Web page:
Beauty Queens


To Jennifer, the kiss was like a silent communication full of meaning. It wasn’t the best kiss she had ever had. That honor belonged to LaKisha Damian on a Friday night in September behind the bleachers while the South Side Panthers marching band played “Baby, One More Time” and LaKisha wiggled her hand into Jennifer’s jeans without ever losing her lip-lock. Sosie’s kiss was tentative but warm. A question more than a declaration. Jennifer kissed her back with more assurance. The third time they banged mouths.

“Ow!” Jennifer said, rubbing her lips. She tried again, and this time, they fit. Sosie’s mouth was warm, her tongue skittish. Jennifer made small circles around it with her own, drawing Sosie more into her mouth. She pulled back, cradling Sosie’s face in her hands, kissing her intently, hungrily. Shifting onto her back, she drew Sosie on top of her, letting her hands rest on the muscular curves at the back of her thighs, letting one hand wander to the small of Sosie’s back, pressing gently there.

To Sosie, Jennifer’s body was a surprise — the curves where she had expected straight planes, the pliability of a breast in her hand, the silky skin of her arms. She had made out with only two boys and had shared a quick, truth-or-dare kiss with a girl named Eve at a seventh grade dance party. This was very different, and her mind could scarcely keep up with all the new sensations. Was she a good kisser? Was she lame? With renewed vigor, she suckled Jen’s neck, wanting to brand her with a love bruise, then felt suddenly shy about it and stopped.

“Need some air,” she managed, before staggering out.

Sosie left the hut so abruptly that Jennifer was afraid she had done something wrong. She followed her and found Sosie stretched out on her back in the sand, watching the clouds and stars perform their own choreography. Awkwardly, Jen lay beside her, her left shoulder just grazing Sosie’s right. She didn’t know how far she should take things. Should she kiss her again? If she were her alter ego, the Flint Avenger, she’d sweep Sosie up into the sky and they would fly over the island, defying gravity with their kisses, building an exquisitely intolerable friction with the press of their bodies.

Jen finally found the courage to sign, “Okay?”

Sosie nodded, smiling. She snuggled closer and threaded her fingers through Jen’s, holding fast. There was more truth and hope in that one gesture than in all the things that had come before. These were the moments that kept you going, Jennifer thought. When you looked up to the sky and cried “Why?” sometimes the sky shrugged. Yet other times it answered with the warm assurance of linked hands. “Sorry,” it whispered on the wind. “Sorry for all the pain and loneliness and disappointment. But there is this, too.”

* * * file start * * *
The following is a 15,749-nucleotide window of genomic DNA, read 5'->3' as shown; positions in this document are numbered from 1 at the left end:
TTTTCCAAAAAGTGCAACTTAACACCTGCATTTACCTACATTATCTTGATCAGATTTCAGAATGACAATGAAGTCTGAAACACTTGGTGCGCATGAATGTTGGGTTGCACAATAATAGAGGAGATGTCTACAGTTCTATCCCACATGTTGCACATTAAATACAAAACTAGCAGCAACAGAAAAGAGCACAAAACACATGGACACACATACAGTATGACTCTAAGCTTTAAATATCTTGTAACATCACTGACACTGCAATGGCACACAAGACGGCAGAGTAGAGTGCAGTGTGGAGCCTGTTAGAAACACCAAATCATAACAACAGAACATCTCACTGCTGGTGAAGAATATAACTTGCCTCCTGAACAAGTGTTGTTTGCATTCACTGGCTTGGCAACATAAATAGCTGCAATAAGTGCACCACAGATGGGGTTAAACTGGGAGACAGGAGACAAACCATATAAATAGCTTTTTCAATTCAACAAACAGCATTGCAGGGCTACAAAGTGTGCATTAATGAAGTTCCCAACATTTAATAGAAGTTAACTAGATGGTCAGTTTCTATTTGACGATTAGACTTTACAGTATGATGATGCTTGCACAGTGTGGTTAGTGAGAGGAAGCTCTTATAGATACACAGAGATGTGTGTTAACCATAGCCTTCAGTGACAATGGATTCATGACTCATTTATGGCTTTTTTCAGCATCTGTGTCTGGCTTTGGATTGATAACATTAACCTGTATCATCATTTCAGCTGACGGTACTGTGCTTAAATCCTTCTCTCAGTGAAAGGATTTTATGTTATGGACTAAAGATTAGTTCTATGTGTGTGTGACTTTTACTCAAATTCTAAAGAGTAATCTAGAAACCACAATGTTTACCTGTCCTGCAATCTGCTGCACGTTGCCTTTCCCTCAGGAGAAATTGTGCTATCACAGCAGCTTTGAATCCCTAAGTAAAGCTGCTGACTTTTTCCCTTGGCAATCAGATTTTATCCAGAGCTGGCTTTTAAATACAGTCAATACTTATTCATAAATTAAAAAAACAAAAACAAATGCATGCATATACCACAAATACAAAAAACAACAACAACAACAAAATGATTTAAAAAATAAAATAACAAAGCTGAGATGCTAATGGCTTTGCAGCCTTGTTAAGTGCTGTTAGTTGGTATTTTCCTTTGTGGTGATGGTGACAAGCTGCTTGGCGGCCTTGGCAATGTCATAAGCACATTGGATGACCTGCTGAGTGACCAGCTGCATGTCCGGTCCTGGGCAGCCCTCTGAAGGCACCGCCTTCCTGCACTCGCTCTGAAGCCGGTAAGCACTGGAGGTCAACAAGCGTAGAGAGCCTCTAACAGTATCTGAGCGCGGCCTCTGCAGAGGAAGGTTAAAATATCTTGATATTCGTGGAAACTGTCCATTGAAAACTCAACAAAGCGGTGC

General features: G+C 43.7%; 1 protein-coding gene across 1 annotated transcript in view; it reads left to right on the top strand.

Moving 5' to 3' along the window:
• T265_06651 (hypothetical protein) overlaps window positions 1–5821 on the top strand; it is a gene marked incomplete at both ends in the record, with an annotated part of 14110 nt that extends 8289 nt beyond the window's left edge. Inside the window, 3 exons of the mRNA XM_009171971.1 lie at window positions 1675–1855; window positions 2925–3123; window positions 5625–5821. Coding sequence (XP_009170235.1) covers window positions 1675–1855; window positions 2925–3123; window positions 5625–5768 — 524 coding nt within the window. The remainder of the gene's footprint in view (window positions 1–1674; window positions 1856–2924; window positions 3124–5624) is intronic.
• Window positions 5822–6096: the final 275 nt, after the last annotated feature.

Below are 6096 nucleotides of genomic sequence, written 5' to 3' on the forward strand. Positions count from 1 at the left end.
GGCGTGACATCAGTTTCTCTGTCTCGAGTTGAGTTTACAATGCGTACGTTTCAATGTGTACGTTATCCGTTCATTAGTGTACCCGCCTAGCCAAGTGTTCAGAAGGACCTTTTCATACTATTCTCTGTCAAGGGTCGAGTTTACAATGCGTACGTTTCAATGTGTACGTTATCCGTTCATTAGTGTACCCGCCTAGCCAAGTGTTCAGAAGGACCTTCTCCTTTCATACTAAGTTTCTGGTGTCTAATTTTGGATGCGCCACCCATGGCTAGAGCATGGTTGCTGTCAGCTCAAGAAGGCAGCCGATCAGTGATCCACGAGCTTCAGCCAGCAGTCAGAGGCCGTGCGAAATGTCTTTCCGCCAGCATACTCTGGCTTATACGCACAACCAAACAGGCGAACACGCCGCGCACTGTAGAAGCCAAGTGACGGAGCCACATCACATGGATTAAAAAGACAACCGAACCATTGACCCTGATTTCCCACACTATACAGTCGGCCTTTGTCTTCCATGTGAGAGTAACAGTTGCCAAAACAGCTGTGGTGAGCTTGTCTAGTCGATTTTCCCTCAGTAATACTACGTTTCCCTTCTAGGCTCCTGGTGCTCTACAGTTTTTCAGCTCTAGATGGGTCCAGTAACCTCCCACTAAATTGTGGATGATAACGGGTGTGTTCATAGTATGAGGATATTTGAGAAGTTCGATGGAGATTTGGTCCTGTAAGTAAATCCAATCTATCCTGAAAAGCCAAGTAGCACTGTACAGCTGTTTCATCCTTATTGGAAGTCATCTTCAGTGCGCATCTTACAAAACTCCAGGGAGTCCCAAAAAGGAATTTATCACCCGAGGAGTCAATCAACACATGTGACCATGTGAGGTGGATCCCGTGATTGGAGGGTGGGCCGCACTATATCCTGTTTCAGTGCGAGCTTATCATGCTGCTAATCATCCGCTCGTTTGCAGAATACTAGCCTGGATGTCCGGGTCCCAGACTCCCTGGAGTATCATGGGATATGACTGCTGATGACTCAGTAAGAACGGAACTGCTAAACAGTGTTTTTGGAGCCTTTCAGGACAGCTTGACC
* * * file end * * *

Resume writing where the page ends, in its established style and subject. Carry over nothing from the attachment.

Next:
It was enough.

The girls had lost track of how long they had been on the island. During the daylight hours, they dove into the surf with abandon, emerging tanned and sure-footed, as if they were selkies who had let their timidity float out on the tide like a false skin. Only Taylor remained vigilant in her pageant work, getting up every morning, rain or shine, to go through the paces of her routine, from first entrance to talent to final interview.

“When we get rescued, I guess I’m the only one who’ll be in fighting form,” she’d say while circle-turning and practicing a stiff wave.

“I’ve been thinking about that book about the boys who crash on the island,” Mary Lou said to Adina one afternoon as they rested on their elbows taking bites from the same papaya.

“Lord of the Flies. What about it?”

“You know how you said it wasn’t a true measure of humanity because there were no girls and you wondered how it would be different if there had been girls?”


Mary Lou wiped fruit juice from her mouth with the back of her hand. “Maybe girls need an island to find themselves. Maybe they need a place where no one’s watching them so they can be who they really are.”

Adina gazed out at the expanse of unknowable ocean. “Maybe.”

There was something about the island that made the girls forget who they had been. All those rules and shalt nots. They were no longer waiting for some arbitrary grade. They were no longer performing. Waiting. Hoping.

They were becoming.

They were.


The Corporation would like to apologize for the preceding pages. Of course, it’s not all right for girls to behave this way. Sexuality is not meant to be this way — an honest, consensual expression in which a girl might take an active role when she feels good and ready and not one minute before. No. Sexual desire is meant to sell soap. And cars. And beer. And religion.